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Case Studies in Property Management

CBM Delivers — Time & Time Again
 
  • CASE STUDY #1

    Revitalizing the Neglected Property

    CBM has been called upon countless times to revitalize ailing, neglected shopping centers, many of them once stunning properties. We always rise to the challenge! This Torrance case study is but one example: CBM brought new life — and business — to the property by refreshing its tired, poorly maintained and/or installed landscaping, facade, awnings, roofing, parking lot, lighting, ADA compliance, and more.

    read the case study    

  • CASE STUDY #2

    Three Words — Attention, Care, and Concern — Set CBM Apart

    Too often, vendors work hard during the courting period to make prospective clients feel like the belle of the ball, then, after a short post-signing honeymoon, treat clients like cattle. CBM's property managers stay on top of your property's vendors and the service(s) they're hired to provide: We consider every client an A-list client and work to ensure vendors treat them as such.

    read the case study    

  • CASE STUDY #3

    Reducing Vendor Expenses

    When it comes to upkeep and maintenance services — sweeping, trash collection, landscaping, etc. — vendor fees aren't set in stone. A big part of a property manager’s job is to evaluate then monitor such fees, further investigating when any seem out of balance with services rendered and/or subpar to parallel services at the manager's other properties. Why is the fee so high? Does the service justify the fee? Can a reduction be negotiated with the current vendor? Is it time to change to a new vendor?

    read the case study    


CASE STUDY #1

Revitalizing the Neglected Property

It’s a common tale of woe in the shopping center property management world: A property left neglected for years on end; once magnetic curb appeal, gone; deferred maintenance piled up; landscaping withered; façcades tired, drab and repellant; code observance neglected, hazards arising. Customers evaporate. Tenants abandon ship.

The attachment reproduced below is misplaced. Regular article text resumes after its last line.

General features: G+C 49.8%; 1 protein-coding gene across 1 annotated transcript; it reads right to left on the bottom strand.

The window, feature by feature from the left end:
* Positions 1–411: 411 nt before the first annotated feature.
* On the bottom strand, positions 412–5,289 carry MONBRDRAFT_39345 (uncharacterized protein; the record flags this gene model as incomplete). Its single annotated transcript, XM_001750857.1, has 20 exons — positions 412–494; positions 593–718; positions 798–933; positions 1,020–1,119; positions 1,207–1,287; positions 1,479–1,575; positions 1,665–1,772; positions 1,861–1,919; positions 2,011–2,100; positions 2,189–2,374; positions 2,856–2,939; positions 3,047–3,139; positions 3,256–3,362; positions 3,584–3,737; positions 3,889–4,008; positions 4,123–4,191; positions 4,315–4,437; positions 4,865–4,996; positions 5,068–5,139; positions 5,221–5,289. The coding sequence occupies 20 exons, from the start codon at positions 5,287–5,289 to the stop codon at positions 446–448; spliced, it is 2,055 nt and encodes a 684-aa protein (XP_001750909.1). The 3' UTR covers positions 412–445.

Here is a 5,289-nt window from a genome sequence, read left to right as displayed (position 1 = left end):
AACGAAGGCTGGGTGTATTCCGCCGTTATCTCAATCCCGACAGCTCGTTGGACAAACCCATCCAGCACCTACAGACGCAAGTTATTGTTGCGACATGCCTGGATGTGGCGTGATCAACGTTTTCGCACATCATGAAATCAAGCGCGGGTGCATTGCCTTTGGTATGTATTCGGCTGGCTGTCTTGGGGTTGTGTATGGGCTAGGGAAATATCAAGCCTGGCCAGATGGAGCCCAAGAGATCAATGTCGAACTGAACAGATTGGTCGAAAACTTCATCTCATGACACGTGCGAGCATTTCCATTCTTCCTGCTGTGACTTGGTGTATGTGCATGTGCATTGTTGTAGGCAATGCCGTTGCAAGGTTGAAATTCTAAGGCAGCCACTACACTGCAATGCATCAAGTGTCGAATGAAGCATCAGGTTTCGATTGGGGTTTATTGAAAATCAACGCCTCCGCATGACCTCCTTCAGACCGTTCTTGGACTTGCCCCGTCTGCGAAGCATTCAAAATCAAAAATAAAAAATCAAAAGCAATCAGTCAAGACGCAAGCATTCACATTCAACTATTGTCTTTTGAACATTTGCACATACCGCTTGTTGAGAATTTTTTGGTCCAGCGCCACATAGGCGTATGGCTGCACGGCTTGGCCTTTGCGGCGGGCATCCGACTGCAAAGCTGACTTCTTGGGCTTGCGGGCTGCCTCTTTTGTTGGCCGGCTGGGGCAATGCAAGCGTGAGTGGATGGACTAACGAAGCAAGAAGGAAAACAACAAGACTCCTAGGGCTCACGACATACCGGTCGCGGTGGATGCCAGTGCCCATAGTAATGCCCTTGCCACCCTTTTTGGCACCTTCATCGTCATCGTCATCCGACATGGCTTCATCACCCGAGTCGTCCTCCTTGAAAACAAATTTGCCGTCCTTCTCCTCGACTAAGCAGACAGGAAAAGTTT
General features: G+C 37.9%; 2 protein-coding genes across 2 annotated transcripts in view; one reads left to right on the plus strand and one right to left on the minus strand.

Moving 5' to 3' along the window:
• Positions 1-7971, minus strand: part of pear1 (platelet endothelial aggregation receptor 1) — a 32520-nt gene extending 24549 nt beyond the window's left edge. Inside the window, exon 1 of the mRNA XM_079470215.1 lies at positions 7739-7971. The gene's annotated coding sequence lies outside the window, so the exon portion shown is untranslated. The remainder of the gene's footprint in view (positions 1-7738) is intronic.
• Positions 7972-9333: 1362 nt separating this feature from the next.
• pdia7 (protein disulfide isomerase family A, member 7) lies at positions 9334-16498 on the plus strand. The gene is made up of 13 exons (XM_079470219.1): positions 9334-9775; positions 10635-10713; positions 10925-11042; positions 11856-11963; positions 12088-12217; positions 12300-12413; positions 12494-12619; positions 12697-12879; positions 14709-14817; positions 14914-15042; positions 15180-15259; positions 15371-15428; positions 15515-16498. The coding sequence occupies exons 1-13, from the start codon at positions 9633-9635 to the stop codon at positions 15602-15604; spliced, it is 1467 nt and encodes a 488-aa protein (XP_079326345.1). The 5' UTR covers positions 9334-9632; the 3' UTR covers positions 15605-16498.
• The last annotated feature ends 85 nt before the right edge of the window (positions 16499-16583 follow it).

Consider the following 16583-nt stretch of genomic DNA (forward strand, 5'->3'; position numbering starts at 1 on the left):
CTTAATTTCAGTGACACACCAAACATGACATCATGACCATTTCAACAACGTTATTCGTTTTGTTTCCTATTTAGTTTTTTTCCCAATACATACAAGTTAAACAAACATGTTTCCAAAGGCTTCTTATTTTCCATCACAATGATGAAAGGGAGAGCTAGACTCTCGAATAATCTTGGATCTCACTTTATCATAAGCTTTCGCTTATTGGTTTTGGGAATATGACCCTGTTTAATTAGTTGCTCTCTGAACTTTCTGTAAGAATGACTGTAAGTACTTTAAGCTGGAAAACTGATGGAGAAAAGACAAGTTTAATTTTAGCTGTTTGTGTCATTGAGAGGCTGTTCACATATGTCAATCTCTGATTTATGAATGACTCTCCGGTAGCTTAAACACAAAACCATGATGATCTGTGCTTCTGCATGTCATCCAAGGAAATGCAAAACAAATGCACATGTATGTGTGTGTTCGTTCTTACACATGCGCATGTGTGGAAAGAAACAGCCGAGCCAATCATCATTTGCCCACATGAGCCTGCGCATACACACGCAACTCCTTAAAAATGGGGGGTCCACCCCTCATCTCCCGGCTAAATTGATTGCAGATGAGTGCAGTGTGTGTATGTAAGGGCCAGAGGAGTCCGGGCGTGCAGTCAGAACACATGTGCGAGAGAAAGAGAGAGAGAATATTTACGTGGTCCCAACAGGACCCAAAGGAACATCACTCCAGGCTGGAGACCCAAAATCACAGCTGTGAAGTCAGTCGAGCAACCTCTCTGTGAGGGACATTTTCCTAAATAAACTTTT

before & after photos
The Location

Eastgate Plaza
1725-57 E. Carson Street
Torrance, CA
map it   (maps as city=Carson?)

The Property

Eastgate Plaza is six building, 58,000 square foot community shoppin gcenter in the heart of Torrance (South Bay, Los Angeles County). It had been sorely neglected for more than 10 years.

The Issues
  1. Poorly maintained, withering landscaping (grass, trees, planter boxes); neglect exacerbated by a non-functional irrigation system
  2. Tired, fading façade and awnings
  3. Improperly resurfaced roof (only two years old)
  4. Dirt, debris, and ineffective rain gutters further eroding roof functionality
  5. Numerous potholes + decaying parking lot asphalt surface
  6. Numerous faulty or nonfunctional exterior lights
  7. Overall inadequate exterior lighting
  8. Underperforming, overpriced vendors (trash collection, pest control, landscaping, roofing, grease removal)
Status Point

As of Summer 2013, Eastgate Plaza shopping center's landlord faced numerous maintenance issues, five vacancies — with zero prospective tenants — and no clear plan to alleviate the problems at hand.

Before & After Photos (click to enlarge)
  • Before - Poorly patched signage change, dull and uninviting facade
  • Before - Faded, overly weathered awnings
  • Before - Dull,  uninviting facade; poorly constructed roofing
  • After - Panoramic overview of the improved center
  • After - Invigorating palette of fresh paint; cleanly executed signage
  • After - Upgraded signage and awning options
  • After - Upgraded facade colors and paint, upgraded signing and awning options make recessed locations pop
  • Fresh paint, invigorating palette, added lighting, parking lot resurfacing in progress
  • After - New awnings, added lighting, parking lot resurfaced and re-striped

CBM to the Rescue

Eastgate Plaza's landlord hired CBM in July of 2013 to take over the property's management. Veteran CBM property manager Roselene White quickly analyzed the center's physical and financial condition and vendor cost-peformance imbalance. She concluded that significant repairs, a number of upgrades, and some remodeling was necessary to revitalize the property, reassure current tenants, and attract new tenants to fill multiple, long-standing vacancies. Additionally, Roselene determined the entire vendor roster should be replaced with better performing, lower cost alternative service providers.